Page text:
baseball card hobby box Hank Aaron, 1,000-home-run hitter? Check. A participant who might have emerged from the Atlantic Ocean? Double verify. In these days without MLB, our staff writers went on a deep dive of baseball’s most complete database to seek out issues that remind them of what makes the sport so nice.

Baseball-Reference is the eighth wonder of the world, and admittedly, it’s superior to among the better-known seven, too. Who needs the Colossus of Rhodes, in any case, when you could have the participant page for Tuffy Rhodes, onetime home run king of Japan?

One of the qualities that defines baseball’s corner of the web is the quirkiness inherent in appreciating its historical past. A lot of that pleasure is tied in with looking Baseball-Reference pages, which expose weird stats and enjoyable names and improbable accomplishments and all of these quirky histories. Baseball-Reference is already a year-round treat, but in a time absent of precise games—Opening Day was originally slated for Thursday—it becomes counterintuitively much more central for fans: Only the strangeness can slake our baseball thirst; the one new discoveries can come from mining the depths of already current pages.

The positioning has more info accessible than anyone has time to learn, social distancing or not. There are pages for each player, team, and season; for leagues ranging in talent degree across 4 continents; for each potential statistical search a baseball fan would hope to reply. So to have a good time the breadth of the positioning’s riches, we held a miniature draft, picking our five favorite B-Ref pages apiece, selected from anyplace on the location. As befits this eighth wonder, we got weird—and in so doing, found room for some baseball smiles even when the parks are closed, the mounds simply waiting for the first actual pitch of spring. —Zach Kram.

One of the distinctive bits of Baseball-Reference branding is “black ink.” Whenever a participant leads his league in a statistical category, the quantity on his page is displayed in daring. If he leads all of Major League Baseball, it’s both bolded and italicized. B-Ref even tracks black ink on a player’s web page, with certain categories weighted to emphasise their importance, and publishes the player’s rating at the backside of his web page as a quick and soiled estimation of his worthiness for the Corridor of Fame.

When most statheads speak about gamers with lots of black ink, they go to favorites from the current past, like Barry Bonds or Pedro Martínez. However my personal favorite smattering of black ink belongs to Rogers Hornsby. The Rajah was an actual asshole, God relaxation his soul, but he could absolutely rake. If you already know anything about Hornsby, other than his winning character, it’s that his profession batting average, .358, is the highest ever for a right-handed hitter and second only to Ty Cobb overall. That undersells his offensive prowess somewhat.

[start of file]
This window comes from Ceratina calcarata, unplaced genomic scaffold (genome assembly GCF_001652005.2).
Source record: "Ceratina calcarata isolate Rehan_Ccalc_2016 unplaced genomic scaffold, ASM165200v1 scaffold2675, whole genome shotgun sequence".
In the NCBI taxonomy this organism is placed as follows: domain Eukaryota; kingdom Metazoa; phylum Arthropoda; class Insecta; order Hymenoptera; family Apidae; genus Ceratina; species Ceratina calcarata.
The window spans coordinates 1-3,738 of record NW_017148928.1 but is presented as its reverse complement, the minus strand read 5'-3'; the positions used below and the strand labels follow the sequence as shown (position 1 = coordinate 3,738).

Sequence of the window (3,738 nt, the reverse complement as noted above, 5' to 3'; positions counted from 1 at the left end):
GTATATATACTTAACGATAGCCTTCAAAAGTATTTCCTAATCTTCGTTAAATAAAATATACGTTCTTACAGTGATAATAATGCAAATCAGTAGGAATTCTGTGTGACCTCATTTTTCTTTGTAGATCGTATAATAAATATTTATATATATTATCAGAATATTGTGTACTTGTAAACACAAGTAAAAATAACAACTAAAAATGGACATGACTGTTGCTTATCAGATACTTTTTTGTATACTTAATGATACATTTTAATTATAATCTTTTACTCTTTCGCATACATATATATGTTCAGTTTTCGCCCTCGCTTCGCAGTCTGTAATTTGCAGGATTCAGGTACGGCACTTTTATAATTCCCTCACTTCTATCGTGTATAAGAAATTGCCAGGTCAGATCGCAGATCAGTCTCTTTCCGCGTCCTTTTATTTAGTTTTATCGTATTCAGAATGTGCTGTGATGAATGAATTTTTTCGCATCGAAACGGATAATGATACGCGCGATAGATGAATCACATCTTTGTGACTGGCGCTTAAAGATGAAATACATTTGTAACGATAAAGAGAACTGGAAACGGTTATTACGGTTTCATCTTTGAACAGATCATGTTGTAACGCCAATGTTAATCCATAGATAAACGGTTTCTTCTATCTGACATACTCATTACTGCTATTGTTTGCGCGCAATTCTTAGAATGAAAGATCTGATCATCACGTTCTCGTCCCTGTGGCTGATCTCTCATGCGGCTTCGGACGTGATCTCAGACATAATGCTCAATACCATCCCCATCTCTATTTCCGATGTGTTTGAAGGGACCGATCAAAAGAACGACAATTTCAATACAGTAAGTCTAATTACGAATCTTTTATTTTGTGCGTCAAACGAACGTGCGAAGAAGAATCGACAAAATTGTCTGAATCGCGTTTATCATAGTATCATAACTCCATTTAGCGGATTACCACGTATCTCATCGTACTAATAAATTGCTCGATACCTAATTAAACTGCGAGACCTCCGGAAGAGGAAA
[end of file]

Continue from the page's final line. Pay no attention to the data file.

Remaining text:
That’s right, from 1920 to 1925, Hornsby led the National League in batting average, OBP, and slugging proportion (and by extension OPS and OPS+) every single 12 months. Bonds and Ruth swept the triple-slash classes 3 times combined, while Hornsby did it six years in a row. As much as I like the nooks and crannies of Baseball-Reference, sometimes you just want a stats site to play the hits. Actually, in Hornsby’s case.

The 1899 Spiders are the worst crew in MLB historical past. They are also my favourite workforce in MLB historical past. (I am keen on them so fervently that early on in my relationship, my girlfriend purchased me a vintage Spiders T-shirt as a birthday current.) And their Baseball-Reference page shows why.

The backstory right here is that earlier than the season, the Spiders’ house owners additionally bought the St. Louis Perfectos (later the Cardinals) and traded all their good players—including Cy Younger and two other future Corridor of Famers—to St. Louis to try to kind a superteam. But that context isn’t instantly apparent on the page. One of the solely indications of something strange comes on the high of the web page, when B-Ref offers an choice to see the Spiders’ earlier season however not their subsequent. That’s because the Spiders franchise folded after 1899.

The other indication of one thing unusual is the data itself; B-Ref is, at first, a treasure trove of data. As an illustration, each staff web page includes a fast visible representation of the game-by-game results. Green means a win, pink means a loss, and the peak of the bar signifies the margin of victory. Right here is the Spiders’ graph of 20 green bars and 134 red.

Every page is full of storytelling statistics. So it’s straightforward to see that, say, Jim Hughey was the Spiders’ ace however completed the season with a 4-30 report, and that the pitching workers as an entire finished with a 6.37 ERA and didn’t function a single player with a league-average mark or higher.

The Spiders also exemplify the uncertainty of early baseball record-keeping, which wasn’t practically as precise as it is in the present day. Six players have a “?” next to their names, which signifies that baseball historians are unsure of their handedness on the plate. And so they spotlight the wonders of old-timey baseball names, with gamers like Sport McAllister, Ossee Schrecongost, and Highball Wilson. Harry Colliflower was on this staff, too, with a fun title and a hilarious participant photo—one other delight of early-years Baseball-Reference—besides.

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